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‘Hoops’ Review: Netflix’s Animated Airball Substitutes Profanity for Jokes

Ben Hopkins' crass comedy follows an angry, immoral basketball coach who makes Bobby Knight look like Red Auerbach.

Hoops Netflix Jake Johnson animated series

“Hoops”

Netflix

The third episode of Netflix’s adult animated comedy “Hoops” opens with a horse funeral. Zipper, a 20-year-old stallion beloved by his owner, Shannon (voiced by Natasha Leggero), passed away after a full, presumably rich life at his owner’s Kentucky farm, and Shannon is delivering an uplifting eulogy to an uncharacteristically large gathering of mourners. The only problem is that every time she says something nice about her horse, two bumbling ranch hands do something awful to its remains. First, they drop Zipper’s massive body off the side of their truck. One leg “breaks off,” his teeth are knocked out, and, when she finally sends them away so she can finish the funeral in peace, they run Zipper over, making his eyes bulge out like that alien-looking stress ball.

The joke here isn’t all that fresh. Contrasting sweet intentions with disturbing reality is a hallmark of shock comedy; so much so, that in 2020 it takes more than showing an upsetting act or cursing up a storm to get laughs. People are less easily startled and quicker to recognize familiar beats, and rarely does creator Ben Hoffman try to subvert expectations during “Hoops.” Instead, he eagerly leans into repeating the same profane bits again and again, exemplifying the belief that Stewie’s elongated critique of Brian’s nonexistent novel is the pinnacle of modern comedy. “Hoops” leans on extremely crude but lazy gags throughout its first 10 episodes, without ever appearing to realize that all it’s doing is beating a dead horse.

“Hoops” centers on Ben Hopkins (voiced by Jake Johnson), a basketball coach working at a small town high school in Kentucky who dreams of making the big time. Unfortunately, Ben’s team, the Lenwood Colts, is so bad even their horseshoe logo is set in the wrong direction. (That being said, people disagree over whether a horseshoe pointing up or down brings good luck, so this choice could be accidental.) Perhaps that’s why the Colts are caught in such a long downward spiral that Ben will lose his job if he doesn’t start winning. Or, more likely, he’s about to get fired because he pays for his players’ porn subscriptions and cusses out referees on a regular basis. By any metric — success, professionalism, plain ol’ likability — he’s a terrible coach, but he can still save his job because there’s a student at Lenwood who is seven feet tall, and Ben will do anything — anything — to get him on the team.

Hence, the pilot episode of “Hoops” revolves around a 40-something authority figure negotiating with a prostitute over a fair cost to commit statutory rape. OK, technically, it’s not statutory rape because Kentucky law states the age of consent is 16, but Matty (A.D. Miles) is still referred to as a “kid” multiple times by the coach who’s trying to hook him up with a sex worker. Worse still, there’s just not a lot of humor there. The episode spends a lot of time watching Ben come up with the idea, negotiate a fair price, and find the money to afford it, but there’s very little regarding his comeuppance, shaming, or anything to counterbalance his outrageous behavior. Typically, when someone’s behaving badly, there’s someone else there to point out his extreme behavior; “Hoops” just wallows in it. Hoffman is happy creating a world where Ben can get away with stuff like this without learning his lesson or offering any applicable commentary. Only the act is funny (even though it’s not). There’s no satire here, or anything beyond the surface-level ugliness.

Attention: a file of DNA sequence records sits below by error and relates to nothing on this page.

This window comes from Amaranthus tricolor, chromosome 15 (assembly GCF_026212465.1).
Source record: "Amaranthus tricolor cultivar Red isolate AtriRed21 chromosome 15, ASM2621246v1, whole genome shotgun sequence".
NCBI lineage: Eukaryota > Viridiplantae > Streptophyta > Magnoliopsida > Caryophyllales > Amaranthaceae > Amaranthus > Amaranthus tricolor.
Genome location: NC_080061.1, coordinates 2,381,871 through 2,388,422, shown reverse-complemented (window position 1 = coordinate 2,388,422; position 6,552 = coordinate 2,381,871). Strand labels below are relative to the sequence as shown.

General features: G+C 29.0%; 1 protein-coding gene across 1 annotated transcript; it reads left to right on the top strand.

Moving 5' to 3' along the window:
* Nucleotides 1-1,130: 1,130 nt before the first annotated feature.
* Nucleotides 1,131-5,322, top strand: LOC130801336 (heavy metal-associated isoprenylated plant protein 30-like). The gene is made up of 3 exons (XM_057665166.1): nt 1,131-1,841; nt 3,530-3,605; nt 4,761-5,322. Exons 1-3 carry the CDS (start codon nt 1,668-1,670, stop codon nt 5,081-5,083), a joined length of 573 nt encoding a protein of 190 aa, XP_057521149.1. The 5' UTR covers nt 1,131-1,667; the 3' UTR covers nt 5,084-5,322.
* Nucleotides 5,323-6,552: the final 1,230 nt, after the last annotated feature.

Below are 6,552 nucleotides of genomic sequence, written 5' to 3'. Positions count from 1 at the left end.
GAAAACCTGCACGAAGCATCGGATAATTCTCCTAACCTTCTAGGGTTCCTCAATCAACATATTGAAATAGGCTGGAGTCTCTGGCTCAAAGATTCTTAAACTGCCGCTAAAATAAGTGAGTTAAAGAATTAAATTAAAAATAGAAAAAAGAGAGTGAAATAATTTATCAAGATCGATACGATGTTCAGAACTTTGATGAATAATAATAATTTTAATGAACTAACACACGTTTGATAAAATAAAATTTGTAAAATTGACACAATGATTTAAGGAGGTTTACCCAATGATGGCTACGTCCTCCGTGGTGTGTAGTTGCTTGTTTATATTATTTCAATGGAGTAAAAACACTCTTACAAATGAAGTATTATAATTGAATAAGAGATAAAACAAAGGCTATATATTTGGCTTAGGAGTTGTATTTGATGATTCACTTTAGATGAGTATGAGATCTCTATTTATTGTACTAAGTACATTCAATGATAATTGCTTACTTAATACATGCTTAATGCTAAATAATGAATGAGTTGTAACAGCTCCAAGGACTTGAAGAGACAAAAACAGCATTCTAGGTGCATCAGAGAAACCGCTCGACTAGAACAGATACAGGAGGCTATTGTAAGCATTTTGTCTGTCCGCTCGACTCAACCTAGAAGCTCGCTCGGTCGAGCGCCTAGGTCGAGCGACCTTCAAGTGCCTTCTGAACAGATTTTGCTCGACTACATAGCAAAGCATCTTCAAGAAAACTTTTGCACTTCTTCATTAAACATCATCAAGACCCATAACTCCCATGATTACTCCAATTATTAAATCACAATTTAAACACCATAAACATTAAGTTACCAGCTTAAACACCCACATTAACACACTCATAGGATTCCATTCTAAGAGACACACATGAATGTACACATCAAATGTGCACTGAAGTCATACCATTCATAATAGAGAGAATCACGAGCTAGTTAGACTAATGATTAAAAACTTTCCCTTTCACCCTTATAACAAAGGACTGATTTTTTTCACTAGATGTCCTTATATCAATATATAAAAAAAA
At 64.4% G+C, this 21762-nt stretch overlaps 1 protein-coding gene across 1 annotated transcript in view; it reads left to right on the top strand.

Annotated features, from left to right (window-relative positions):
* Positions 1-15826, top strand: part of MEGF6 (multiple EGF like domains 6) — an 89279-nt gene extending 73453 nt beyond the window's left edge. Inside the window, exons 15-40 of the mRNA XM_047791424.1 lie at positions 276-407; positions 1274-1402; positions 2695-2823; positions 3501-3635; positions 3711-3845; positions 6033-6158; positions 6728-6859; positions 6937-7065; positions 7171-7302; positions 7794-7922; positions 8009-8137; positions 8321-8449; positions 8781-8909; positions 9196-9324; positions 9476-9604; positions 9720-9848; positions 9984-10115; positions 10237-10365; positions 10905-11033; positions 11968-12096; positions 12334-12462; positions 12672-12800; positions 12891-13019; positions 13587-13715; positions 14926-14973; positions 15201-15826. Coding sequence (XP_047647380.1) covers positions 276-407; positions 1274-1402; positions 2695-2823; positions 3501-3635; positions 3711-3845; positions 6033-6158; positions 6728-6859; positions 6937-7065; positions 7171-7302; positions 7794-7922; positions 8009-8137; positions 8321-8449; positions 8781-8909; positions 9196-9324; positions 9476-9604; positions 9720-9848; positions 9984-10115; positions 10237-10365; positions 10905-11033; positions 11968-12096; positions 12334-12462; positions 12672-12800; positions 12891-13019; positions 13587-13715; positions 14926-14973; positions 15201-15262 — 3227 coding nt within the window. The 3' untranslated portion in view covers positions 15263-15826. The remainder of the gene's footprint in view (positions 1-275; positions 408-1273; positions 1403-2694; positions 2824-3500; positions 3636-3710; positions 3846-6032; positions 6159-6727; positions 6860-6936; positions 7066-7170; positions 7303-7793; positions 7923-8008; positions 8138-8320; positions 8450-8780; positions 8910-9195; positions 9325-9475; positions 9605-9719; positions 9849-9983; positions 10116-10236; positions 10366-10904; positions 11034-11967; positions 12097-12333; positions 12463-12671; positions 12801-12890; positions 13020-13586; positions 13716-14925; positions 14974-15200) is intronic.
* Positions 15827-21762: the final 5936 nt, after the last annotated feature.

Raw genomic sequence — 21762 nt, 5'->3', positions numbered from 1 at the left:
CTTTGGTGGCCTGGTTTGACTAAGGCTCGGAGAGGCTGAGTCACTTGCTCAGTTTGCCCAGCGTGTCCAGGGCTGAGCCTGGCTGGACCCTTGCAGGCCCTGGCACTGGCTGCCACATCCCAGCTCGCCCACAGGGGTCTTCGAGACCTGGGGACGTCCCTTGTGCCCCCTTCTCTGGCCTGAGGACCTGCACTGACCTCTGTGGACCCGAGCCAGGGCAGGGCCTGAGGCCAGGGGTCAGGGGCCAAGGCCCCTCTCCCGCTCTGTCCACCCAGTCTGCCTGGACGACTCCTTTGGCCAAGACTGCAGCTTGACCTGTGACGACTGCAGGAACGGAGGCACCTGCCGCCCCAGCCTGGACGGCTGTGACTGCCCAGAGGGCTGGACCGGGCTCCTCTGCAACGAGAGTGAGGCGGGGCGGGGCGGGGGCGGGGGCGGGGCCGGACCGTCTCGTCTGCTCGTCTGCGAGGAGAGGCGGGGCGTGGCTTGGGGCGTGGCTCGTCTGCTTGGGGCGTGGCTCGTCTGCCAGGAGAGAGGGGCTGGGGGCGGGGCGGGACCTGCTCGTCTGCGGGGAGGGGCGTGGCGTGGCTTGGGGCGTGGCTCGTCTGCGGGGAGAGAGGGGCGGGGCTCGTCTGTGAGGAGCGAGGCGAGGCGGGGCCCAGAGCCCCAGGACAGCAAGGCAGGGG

"Hoops"

“Hoops”

Courtesy of Netlifx

That’s not to say there aren’t other characters, but none are fleshed out enough to stand out. Shannon, the aforementioned former horse owner, is also Ben’s ex-wife. She’s currently dating Ben’s assistant coach, Ron (Ron Funchess), who’s the opposite of his boss: Kind, thoughtful, and quiet, Ron could’ve illustrated just how big of a mistake Shannon made with Ben, but instead, they’re both just half thought-out motivational tools for Ben. He won’t stop calling Shannon his wife in front of Ron, which I guess is funny because it makes Ron sad (or it should), and that’s about the extent of Ron’s development. (The last episodes give him slightly more to deal with, but it doesn’t deepen the character at all.) And even though Shannon’s introduction makes it clear she doesn’t care about her ex-husband, there’s a still a “will they / won’t they” relationship arc jammed in anyway.

A similar lack of follow-through is evident in everything from predictable but unearned character arcs (Ben and Shannon make… zero sense) to the episode titles, which were at one point spiced up with F-bombs (“The F***ing Pilot,” “F***ing Ethics”) before being relegated back to basics (“The Pilot,” “Ethics”). In the end, basic sums up “Hoops” pretty well. After an episode or two (if that), it’s hard to ignore that everyone in Ben’s life would be better off without him, and there’s not a single reason given for investing in his quest to become a professional basketball coach so he can get his “dick sucked in an infinity pool.” (Yes, that’s a direct quote, and yes, Ben mentions it numerous times.)

For its many, many attempts at jarring a chortle or two out of viewers — in all seriousness, Season 1 might set a Guinness World Record for use of the words “dick” and “fuck” — the profane repetition is only numbing. Hitting the horse harder doesn’t make you laugh at the abuser. It just makes you feel sorry for the horse.

Grade: D

“Hoops” Season 1 premieres Friday, August 21 on Netflix.

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